BOOKS: MATTER and MAGIC is a show about books, their making, and the spirit behind them. Genese Grill’s painted work “Almandal Grimoire: The Book as Magical Object” is a large-scale set of written and drawn on wood panels, while Diane Gayer’s “Of Earth and Being” is a book of photographs at the intersection of man and nature and was printed on the Heidelberg Press at Villanti Printers, Milton, VT. While very different in production and finished entity, both books speak to the magical realms of existence.
From Genese Grill:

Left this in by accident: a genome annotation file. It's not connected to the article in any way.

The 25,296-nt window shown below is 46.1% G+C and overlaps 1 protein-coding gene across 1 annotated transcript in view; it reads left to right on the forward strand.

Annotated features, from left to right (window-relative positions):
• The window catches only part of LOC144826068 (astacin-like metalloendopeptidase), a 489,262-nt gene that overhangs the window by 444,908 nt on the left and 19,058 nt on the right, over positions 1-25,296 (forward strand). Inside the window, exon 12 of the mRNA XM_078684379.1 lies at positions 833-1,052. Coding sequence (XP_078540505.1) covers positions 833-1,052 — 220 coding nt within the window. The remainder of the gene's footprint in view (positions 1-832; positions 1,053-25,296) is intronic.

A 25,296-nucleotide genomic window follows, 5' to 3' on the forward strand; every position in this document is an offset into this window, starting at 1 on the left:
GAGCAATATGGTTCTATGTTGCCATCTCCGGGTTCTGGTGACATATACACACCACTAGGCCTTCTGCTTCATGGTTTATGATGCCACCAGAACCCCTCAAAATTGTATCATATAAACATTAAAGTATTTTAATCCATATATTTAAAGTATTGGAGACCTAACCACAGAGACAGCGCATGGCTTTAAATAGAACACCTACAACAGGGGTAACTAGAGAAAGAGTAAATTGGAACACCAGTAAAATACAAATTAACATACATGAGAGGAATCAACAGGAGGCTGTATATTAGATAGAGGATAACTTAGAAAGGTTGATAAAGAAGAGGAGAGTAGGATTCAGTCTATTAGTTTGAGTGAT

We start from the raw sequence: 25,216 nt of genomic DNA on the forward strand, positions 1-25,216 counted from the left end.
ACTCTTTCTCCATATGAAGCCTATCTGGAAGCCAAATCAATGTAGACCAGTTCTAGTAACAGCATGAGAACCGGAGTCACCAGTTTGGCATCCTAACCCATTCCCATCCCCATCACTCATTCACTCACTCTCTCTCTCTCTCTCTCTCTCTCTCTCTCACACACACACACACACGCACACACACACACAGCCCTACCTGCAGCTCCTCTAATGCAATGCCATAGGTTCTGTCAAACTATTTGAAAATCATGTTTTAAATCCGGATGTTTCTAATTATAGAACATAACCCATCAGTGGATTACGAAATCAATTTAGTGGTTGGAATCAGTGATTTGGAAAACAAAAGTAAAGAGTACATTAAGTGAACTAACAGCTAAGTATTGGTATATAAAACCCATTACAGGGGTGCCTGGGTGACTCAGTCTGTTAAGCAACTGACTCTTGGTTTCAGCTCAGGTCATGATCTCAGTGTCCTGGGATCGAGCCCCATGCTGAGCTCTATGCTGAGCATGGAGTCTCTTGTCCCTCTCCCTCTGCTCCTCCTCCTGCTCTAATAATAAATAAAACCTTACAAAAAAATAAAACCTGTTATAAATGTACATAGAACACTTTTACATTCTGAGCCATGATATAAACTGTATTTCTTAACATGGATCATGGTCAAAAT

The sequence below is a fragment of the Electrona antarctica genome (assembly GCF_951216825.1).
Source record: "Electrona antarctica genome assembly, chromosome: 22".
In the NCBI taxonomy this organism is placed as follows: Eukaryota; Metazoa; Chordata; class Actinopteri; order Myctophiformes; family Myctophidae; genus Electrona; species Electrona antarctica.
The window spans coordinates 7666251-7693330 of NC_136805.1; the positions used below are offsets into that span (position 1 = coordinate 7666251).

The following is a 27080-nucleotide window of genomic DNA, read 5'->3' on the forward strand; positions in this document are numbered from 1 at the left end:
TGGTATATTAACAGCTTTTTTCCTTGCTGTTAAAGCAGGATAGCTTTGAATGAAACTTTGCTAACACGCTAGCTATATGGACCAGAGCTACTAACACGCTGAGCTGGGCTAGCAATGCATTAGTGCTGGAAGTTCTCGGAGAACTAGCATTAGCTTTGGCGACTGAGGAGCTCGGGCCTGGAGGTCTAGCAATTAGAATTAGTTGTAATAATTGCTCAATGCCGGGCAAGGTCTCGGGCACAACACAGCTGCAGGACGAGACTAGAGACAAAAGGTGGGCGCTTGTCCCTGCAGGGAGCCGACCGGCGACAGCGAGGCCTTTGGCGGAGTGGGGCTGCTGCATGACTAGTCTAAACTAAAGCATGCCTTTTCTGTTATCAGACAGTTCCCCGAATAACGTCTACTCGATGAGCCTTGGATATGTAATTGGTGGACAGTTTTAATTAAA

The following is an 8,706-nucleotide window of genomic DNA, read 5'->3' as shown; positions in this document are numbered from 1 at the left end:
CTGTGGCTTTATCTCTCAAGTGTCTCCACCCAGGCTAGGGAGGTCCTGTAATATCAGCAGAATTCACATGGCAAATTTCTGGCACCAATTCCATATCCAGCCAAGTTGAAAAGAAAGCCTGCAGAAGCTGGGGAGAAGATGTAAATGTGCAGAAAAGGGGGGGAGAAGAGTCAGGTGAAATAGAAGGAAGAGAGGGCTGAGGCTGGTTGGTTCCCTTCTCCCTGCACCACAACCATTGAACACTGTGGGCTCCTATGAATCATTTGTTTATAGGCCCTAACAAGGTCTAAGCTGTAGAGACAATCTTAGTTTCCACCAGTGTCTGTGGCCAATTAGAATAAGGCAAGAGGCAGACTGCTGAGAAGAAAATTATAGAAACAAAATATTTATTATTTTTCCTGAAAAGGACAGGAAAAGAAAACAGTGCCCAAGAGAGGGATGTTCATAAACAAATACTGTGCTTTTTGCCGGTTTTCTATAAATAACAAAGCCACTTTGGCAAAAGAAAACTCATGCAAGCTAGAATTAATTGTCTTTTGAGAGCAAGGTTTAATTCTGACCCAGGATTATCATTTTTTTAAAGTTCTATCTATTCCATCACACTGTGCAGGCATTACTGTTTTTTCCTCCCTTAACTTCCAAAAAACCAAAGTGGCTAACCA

About six years ago I had the idea that I wanted to make a gigantic book that one could walk into, a portal, perhaps with doors inside doors, opening up to rooms beyond rooms, with passageways that one only discovered when reading one or another passage. It would be inscribed with an essay I had written on the history of books as magical objects and the current discourse about their virtuality and materiality (published in The Georgia Review)—an essay that was the first I would write over the next five years in a collection of others on the tension between spirit and matter (now finished). I thought and thought: how could I build such a thing; perhaps it would be better just to write about it; certainly it would be easier and reading a book is sort of like walking through the kind of portal I imagined anyway. But I felt compelled to make this giant book, to push up against the weight of matter and feel its challenges. I had made many smaller books before, but never had I built anything large enough to have to wonder about whether it might stand up or fall down. At first I tried papier-mâché, but the mice in my studio began to nibble away at it. Then I opted for paper on wooden panels, with cloth and wooden hinges: an accordion book. I dispensed with the doors within doors and hallways and tunnels, and settled for ten boards (eight feet by four feet), cut on their tops like onion domes, inscribed with my essay, illuminated with images inspired by the history of manuscript illumination. It was really unclear how long it would take to write the essay that was printed in The Georgia Review long before the book portal was finished, and to illuminate it all with images. I used tempera pigments, ground into egg yolk, and coated each piece of paper on both sides with hot rabbit-skin glue (an awkward and difficult process involving smoothing wrinkles and wet corners of giant pieces of paper falling down upon me while I smoothed other corners down). I lovingly painted each letter and often went over each one again, painting around them and then having to repaint them again . . . getting lost in the intricacies of my own entanglements, imagining myself a medieval monk, caught in a loop of timelessness. Madness. But the inconvenience, the trouble, the time spent, and the complications were the point. It would be difficult to transport too. Heavy and awkward. Maybe it would take all my life. And it could have. But I chose to finish it this summer for a show in North Hero, Vermont, at the GreenTARA Space. The Almandal Grimoire Book Portal is rife with imperfections—to make it perfect would have taken decades, and there are other things I want to do with my life—and there are parts that are already beginning to show wear and tear, the traces of time. But were it ideal, it would not be real. And that is the beauty and tragedy of matter.